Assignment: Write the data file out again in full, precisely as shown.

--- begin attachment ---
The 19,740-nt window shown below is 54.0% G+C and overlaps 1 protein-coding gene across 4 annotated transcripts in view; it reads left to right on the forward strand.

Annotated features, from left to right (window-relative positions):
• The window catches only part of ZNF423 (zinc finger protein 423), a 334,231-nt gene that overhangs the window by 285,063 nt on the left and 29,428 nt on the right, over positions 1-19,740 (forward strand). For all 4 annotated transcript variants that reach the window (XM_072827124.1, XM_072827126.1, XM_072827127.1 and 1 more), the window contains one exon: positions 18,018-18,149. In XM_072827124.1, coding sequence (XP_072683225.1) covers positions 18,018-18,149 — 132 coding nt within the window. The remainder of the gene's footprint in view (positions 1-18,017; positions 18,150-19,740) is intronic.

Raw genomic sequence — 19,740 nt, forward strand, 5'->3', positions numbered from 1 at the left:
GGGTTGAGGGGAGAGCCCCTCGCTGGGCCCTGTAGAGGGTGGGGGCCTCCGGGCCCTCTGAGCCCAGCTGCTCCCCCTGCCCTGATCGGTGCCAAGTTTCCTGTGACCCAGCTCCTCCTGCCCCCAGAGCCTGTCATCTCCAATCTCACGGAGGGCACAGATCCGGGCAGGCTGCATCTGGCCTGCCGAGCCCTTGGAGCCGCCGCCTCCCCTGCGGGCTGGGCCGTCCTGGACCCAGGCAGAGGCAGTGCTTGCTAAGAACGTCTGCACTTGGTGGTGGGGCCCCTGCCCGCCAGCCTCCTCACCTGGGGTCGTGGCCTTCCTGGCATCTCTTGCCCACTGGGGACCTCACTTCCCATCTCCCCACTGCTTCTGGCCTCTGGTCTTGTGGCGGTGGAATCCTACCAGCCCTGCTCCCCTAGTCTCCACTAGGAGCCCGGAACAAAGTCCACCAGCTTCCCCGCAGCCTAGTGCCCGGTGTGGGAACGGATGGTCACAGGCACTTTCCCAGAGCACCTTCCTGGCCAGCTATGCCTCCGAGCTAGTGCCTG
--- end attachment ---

The 19,740-nt window shown below is 54.0% G+C and overlaps 1 protein-coding gene across 4 annotated transcripts in view; it reads left to right on the forward strand.

Annotated features, from left to right (window-relative positions):
• The window catches only part of ZNF423 (zinc finger protein 423), a 334,231-nt gene that overhangs the window by 285,063 nt on the left and 29,428 nt on the right, over positions 1-19,740 (forward strand). For all 4 annotated transcript variants that reach the window (XM_072827124.1, XM_072827126.1, XM_072827127.1 and 1 more), the window contains one exon: positions 18,018-18,149. In XM_072827124.1, coding sequence (XP_072683225.1) covers positions 18,018-18,149 — 132 coding nt within the window. The remainder of the gene's footprint in view (positions 1-18,017; positions 18,150-19,740) is intronic.

Raw genomic sequence — 19,740 nt, forward strand, 5'->3', positions numbered from 1 at the left:
GGGTTGAGGGGAGAGCCCCTCGCTGGGCCCTGTAGAGGGTGGGGGCCTCCGGGCCCTCTGAGCCCAGCTGCTCCCCCTGCCCTGATCGGTGCCAAGTTTCCTGTGACCCAGCTCCTCCTGCCCCCAGAGCCTGTCATCTCCAATCTCACGGAGGGCACAGATCCGGGCAGGCTGCATCTGGCCTGCCGAGCCCTTGGAGCCGCCGCCTCCCCTGCGGGCTGGGCCGTCCTGGACCCAGGCAGAGGCAGTGCTTGCTAAGAACGTCTGCACTTGGTGGTGGGGCCCCTGCCCGCCAGCCTCCTCACCTGGGGTCGTGGCCTTCCTGGCATCTCTTGCCCACTGGGGACCTCACTTCCCATCTCCCCACTGCTTCTGGCCTCTGGTCTTGTGGCGGTGGAATCCTACCAGCCCTGCTCCCCTAGTCTCCACTAGGAGCCCGGAACAAAGTCCACCAGCTTCCCCGCAGCCTAGTGCCCGGTGTGGGAACGGATGGTCACAGGCACTTTCCCAGAGCACCTTCCTGGCCAGCTATGCCTCCGAGCTAGTGCCTG